Proper Cleaning Technique Extends to Fall Protection PPE

PPE in LJB University's Competent Person Fall Protection Training ClassWith all the focus on hand-washing, we must remember that our safety equipment also has the potential for contamination and continued spread of the coronavirus and other infectious agents. Just like our hands, equipment should generally be cleaned with soap and water. It doesn’t take special cleansers or sanitizers. In fact, these could actually damage equipment and materials. Unless the manufacturer specifically recommends it in the equipment user’s manual, don’t use cleansers, sanitizers or disinfectants.*

Personal protective equipment (PPE) should be just that: personal. If you have community equipment, making sure that equipment is cleaned on a routine basis is even more important. And for now, we recommend cleaning it more frequently than usual. Employers should consider assigning community PPE to specific individuals for the duration of this situation to reduce any potential spread.

If you cannot have individual PPE and must institute increased washing measures, it is imperative to allow appropriate drying time. Along with being uncomfortable, wet equipment, such as the webbing on a fall protection harness, may not fit the same as it does when dry. You would need to adjust it to fit properly each time you wear it.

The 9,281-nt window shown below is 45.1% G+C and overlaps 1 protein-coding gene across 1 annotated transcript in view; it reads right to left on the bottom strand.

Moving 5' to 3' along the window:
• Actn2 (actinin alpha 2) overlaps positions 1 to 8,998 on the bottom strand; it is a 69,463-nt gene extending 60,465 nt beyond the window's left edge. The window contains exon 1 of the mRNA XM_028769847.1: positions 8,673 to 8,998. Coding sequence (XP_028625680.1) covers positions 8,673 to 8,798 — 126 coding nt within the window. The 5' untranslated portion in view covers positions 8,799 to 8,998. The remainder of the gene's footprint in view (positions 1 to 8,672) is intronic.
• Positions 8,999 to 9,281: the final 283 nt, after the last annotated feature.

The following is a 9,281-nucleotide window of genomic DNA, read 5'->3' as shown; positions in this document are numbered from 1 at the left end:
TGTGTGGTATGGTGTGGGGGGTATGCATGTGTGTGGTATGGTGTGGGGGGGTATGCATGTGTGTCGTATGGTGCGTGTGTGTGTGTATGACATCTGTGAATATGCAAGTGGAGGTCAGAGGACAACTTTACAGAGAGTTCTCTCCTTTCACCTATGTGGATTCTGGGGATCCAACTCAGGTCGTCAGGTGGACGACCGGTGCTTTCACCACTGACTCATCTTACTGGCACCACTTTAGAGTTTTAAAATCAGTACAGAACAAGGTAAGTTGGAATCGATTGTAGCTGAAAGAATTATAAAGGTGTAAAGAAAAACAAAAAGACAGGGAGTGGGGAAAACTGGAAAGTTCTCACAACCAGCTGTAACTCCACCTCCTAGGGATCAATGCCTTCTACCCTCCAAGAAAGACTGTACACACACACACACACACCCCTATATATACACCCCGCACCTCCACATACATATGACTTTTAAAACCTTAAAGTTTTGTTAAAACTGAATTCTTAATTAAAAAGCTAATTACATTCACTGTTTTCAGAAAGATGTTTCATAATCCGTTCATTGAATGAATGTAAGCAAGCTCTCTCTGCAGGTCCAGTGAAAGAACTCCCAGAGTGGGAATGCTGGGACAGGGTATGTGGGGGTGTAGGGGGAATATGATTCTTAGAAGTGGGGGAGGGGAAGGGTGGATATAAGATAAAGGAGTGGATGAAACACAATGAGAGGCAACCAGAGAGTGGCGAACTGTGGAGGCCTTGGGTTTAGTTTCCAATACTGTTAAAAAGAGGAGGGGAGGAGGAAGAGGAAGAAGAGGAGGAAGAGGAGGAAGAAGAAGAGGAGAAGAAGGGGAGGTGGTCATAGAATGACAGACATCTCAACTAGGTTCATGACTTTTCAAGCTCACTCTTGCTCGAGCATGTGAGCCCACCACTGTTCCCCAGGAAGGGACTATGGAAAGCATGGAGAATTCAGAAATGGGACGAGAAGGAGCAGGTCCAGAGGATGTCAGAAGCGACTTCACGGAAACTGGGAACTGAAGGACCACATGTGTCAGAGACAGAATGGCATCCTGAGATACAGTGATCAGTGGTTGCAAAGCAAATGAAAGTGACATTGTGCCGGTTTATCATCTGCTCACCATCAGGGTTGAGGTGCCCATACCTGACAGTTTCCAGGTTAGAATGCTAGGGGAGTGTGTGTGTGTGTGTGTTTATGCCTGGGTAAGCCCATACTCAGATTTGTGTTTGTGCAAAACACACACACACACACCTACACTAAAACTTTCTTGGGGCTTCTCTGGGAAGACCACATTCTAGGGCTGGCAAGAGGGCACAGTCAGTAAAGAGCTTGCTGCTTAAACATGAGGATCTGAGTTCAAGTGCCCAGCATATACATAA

Clean and air dry thoroughly as frequently as work allows. Do not use additional heat sources to dry, such as a clothes dryer or a hair dryer. This adds too much heat and could damage materials.  Although harnesses are not tested under wet conditions, lanyards and self-retracting devices (SRDs) are to ensure operation without failure or deviation from design standards.

Take time now to review and update your organization’s PPE program for use and cleaning procedures to be sure you’re complying with today’s increased need to sanitize.

*Refer to the manufacturer’s user’s manual for recommended washing and drying procedures.

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